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How many people died and were injured in the 9/11 attacks?

The weekend the nation will remember the shocking events of 11 September 2001. President Biden will speak from the memorial site in Shanksville, Pennsylvania.

Update:
The tragic death toll of 9/11
Al DragoAFP

We are approaching the 21st anniversary of the September 11th attacks, which took the lives of thousands of innocent people and emergency officials. Many of these victims still suffer daily from the trauma experienced in the attacks, the sense of survivor’s guilt, and the injuries they sustained.

This year President Biden will commemorate the anniversary of that tragedy with wreath-laying ceremony at the Pentagon, where he will also deliver remarks. First Lady Jill Biden will speak at the Flight 93 National Memorial Observance in Shanksville, Pennsylvania, while Vice President Kamala Harris will attend a commemoration ceremony at the National September 11th Memorial in New York City.

How many people died in the attacks?

It has been confirmed by CNN that 2,997 people were killed in the September 11th attacks on the Twin Towers, the Pentagon, and in the United Airlines Flight 93 that crashed into a Pennsylvania field. In addition, 19 hijackers committed murder-suicide in the four attacks.

How many firefighters died in the attacks?

Following the attacks, emergency officials rushed to rescue people trapped in the towers and 412 emergency workers and 343 firefighters lost their lives.

Over 6,000 people were injured in the attacks, many of whom survived thanks to the bravery shown by first responders.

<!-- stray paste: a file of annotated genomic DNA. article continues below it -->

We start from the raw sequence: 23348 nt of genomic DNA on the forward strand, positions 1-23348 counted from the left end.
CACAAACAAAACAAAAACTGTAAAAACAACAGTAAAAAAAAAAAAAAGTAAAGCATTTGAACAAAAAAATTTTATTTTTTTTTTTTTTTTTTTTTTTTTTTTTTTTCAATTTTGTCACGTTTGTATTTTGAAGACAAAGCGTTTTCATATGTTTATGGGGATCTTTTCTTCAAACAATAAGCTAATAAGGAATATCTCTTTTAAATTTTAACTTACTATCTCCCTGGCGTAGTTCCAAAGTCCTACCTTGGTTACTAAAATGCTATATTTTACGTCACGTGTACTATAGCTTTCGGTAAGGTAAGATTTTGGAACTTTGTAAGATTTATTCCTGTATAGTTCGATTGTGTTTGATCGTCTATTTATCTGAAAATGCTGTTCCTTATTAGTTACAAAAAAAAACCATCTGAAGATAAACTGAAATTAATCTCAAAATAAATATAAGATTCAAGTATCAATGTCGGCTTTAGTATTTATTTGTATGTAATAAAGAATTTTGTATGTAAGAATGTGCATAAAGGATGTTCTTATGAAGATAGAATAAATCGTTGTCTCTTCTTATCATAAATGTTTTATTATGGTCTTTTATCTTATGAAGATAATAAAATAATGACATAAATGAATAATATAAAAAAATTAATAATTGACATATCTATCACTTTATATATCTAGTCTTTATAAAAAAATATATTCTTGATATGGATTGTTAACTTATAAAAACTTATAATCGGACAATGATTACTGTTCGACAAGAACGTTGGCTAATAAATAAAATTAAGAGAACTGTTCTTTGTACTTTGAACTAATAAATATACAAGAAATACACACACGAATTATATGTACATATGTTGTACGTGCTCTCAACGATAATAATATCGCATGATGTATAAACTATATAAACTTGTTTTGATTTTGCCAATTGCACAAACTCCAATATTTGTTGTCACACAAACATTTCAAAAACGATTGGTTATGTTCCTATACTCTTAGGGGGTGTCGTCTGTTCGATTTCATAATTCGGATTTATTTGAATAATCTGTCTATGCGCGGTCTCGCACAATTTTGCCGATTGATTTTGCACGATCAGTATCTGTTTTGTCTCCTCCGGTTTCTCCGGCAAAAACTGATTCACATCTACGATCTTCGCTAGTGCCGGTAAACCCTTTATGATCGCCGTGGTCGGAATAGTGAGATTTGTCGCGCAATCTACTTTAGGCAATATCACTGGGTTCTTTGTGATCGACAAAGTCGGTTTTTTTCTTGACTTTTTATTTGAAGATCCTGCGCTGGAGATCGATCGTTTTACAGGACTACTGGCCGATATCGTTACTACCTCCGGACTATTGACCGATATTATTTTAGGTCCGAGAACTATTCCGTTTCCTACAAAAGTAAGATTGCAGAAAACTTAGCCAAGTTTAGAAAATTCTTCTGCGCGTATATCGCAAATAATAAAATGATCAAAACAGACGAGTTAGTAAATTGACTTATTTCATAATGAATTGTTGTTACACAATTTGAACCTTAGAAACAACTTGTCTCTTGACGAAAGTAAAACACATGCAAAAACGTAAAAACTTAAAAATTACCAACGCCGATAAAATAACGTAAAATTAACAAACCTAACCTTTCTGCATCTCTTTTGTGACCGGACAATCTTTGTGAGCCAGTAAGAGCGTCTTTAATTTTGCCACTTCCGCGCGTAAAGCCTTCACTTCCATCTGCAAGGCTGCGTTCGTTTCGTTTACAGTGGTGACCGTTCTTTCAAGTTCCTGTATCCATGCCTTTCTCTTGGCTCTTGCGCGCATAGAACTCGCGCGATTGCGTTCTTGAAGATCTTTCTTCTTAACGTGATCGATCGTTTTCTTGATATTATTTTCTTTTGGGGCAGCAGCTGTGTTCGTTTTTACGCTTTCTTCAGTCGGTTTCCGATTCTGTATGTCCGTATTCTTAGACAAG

The names of all of the people who died on September 11th can be seen in a memorial located where the World Trade Center complex once stood in New York City.

Tragically, more than 20 years after the attacks, victims are still being identified. Two victims were identified last year, one of whom was Dorothy Morgan, of Hempstead, New York. The other victim has not been publicly named per request by his family.

Dr. Barbara A. Sampson, the chief medical examiner, issued a statement saying, “Twenty years ago, we made a promise to the families of World Trade Center victims to do whatever it takes for as long as it takes to identify their loved ones, and with these two new identifications, we continue to fulfil that sacred obligation.”

The New York City Office of the Chief Medical Examiner says that more identifications may now be possible thanks to new DNA technology.

The 9/11 attacks shocked the world and irreversibly changed the United States. The Pentagon and the Twin Towers were not only densely-populated areas with a high number of potential victims, but were also powerful symbols of the nation.

Across the country, Americans will pause on Sunday to remember those who lost their lives in the September 11th attacks.